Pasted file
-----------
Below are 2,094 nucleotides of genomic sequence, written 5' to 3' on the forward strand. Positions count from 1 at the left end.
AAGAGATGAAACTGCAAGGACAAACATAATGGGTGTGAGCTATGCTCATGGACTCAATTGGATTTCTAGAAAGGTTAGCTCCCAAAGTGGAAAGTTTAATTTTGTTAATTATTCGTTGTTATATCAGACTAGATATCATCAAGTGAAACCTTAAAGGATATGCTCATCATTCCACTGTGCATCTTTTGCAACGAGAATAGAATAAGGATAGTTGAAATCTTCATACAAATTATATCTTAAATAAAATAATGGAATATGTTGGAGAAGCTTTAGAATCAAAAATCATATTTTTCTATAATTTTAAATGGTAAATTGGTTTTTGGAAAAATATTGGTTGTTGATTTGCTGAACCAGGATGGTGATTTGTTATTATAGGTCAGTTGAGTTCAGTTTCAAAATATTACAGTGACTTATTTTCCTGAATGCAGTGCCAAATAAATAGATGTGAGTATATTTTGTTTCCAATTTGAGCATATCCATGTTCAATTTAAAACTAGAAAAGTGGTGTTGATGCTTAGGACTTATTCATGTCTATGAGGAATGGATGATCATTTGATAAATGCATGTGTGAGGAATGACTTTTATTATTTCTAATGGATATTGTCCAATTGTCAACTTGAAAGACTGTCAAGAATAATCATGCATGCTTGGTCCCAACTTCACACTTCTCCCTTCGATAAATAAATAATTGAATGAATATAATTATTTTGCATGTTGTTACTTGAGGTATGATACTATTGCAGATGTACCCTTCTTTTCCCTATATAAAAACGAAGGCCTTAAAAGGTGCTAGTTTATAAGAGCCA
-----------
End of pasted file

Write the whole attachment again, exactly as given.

Below are 2,094 nucleotides of genomic sequence, written 5' to 3' on the forward strand. Positions count from 1 at the left end.
AAGAGATGAAACTGCAAGGACAAACATAATGGGTGTGAGCTATGCTCATGGACTCAATTGGATTTCTAGAAAGGTTAGCTCCCAAAGTGGAAAGTTTAATTTTGTTAATTATTCGTTGTTATATCAGACTAGATATCATCAAGTGAAACCTTAAAGGATATGCTCATCATTCCACTGTGCATCTTTTGCAACGAGAATAGAATAAGGATAGTTGAAATCTTCATACAAATTATATCTTAAATAAAATAATGGAATATGTTGGAGAAGCTTTAGAATCAAAAATCATATTTTTCTATAATTTTAAATGGTAAATTGGTTTTTGGAAAAATATTGGTTGTTGATTTGCTGAACCAGGATGGTGATTTGTTATTATAGGTCAGTTGAGTTCAGTTTCAAAATATTACAGTGACTTATTTTCCTGAATGCAGTGCCAAATAAATAGATGTGAGTATATTTTGTTTCCAATTTGAGCATATCCATGTTCAATTTAAAACTAGAAAAGTGGTGTTGATGCTTAGGACTTATTCATGTCTATGAGGAATGGATGATCATTTGATAAATGCATGTGTGAGGAATGACTTTTATTATTTCTAATGGATATTGTCCAATTGTCAACTTGAAAGACTGTCAAGAATAATCATGCATGCTTGGTCCCAACTTCACACTTCTCCCTTCGATAAATAAATAATTGAATGAATATAATTATTTTGCATGTTGTTACTTGAGGTATGATACTATTGCAGATGTACCCTTCTTTTCCCTATATAAAAACGAAGGCCTTAAAAGGTGCTAGTTTATAAGAGCCA